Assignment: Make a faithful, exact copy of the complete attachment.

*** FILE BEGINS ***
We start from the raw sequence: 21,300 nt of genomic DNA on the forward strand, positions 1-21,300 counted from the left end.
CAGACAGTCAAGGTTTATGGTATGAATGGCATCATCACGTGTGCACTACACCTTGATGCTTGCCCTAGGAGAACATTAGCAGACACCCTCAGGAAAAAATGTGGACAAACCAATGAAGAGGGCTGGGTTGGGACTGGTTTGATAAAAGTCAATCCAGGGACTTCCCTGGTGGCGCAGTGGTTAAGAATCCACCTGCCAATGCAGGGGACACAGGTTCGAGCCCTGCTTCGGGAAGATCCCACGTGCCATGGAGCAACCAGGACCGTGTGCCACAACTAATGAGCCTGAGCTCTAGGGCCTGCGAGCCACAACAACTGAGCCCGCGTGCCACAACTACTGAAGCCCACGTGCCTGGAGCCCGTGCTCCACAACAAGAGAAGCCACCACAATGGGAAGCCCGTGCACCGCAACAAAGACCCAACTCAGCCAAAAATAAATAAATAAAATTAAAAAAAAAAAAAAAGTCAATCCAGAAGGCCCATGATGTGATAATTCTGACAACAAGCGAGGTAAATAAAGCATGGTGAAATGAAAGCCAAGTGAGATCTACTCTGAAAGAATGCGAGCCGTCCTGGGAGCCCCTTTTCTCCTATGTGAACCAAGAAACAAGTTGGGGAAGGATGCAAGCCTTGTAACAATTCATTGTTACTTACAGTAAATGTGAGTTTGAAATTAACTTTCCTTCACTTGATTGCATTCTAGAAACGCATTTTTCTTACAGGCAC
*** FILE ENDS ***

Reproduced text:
We start from the raw sequence: 21,300 nt of genomic DNA on the forward strand, positions 1-21,300 counted from the left end.
CAGACAGTCAAGGTTTATGGTATGAATGGCATCATCACGTGTGCACTACACCTTGATGCTTGCCCTAGGAGAACATTAGCAGACACCCTCAGGAAAAAATGTGGACAAACCAATGAAGAGGGCTGGGTTGGGACTGGTTTGATAAAAGTCAATCCAGGGACTTCCCTGGTGGCGCAGTGGTTAAGAATCCACCTGCCAATGCAGGGGACACAGGTTCGAGCCCTGCTTCGGGAAGATCCCACGTGCCATGGAGCAACCAGGACCGTGTGCCACAACTAATGAGCCTGAGCTCTAGGGCCTGCGAGCCACAACAACTGAGCCCGCGTGCCACAACTACTGAAGCCCACGTGCCTGGAGCCCGTGCTCCACAACAAGAGAAGCCACCACAATGGGAAGCCCGTGCACCGCAACAAAGACCCAACTCAGCCAAAAATAAATAAATAAAATTAAAAAAAAAAAAAAAGTCAATCCAGAAGGCCCATGATGTGATAATTCTGACAACAAGCGAGGTAAATAAAGCATGGTGAAATGAAAGCCAAGTGAGATCTACTCTGAAAGAATGCGAGCCGTCCTGGGAGCCCCTTTTCTCCTATGTGAACCAAGAAACAAGTTGGGGAAGGATGCAAGCCTTGTAACAATTCATTGTTACTTACAGTAAATGTGAGTTTGAAATTAACTTTCCTTCACTTGATTGCATTCTAGAAACGCATTTTTCTTACAGGCAC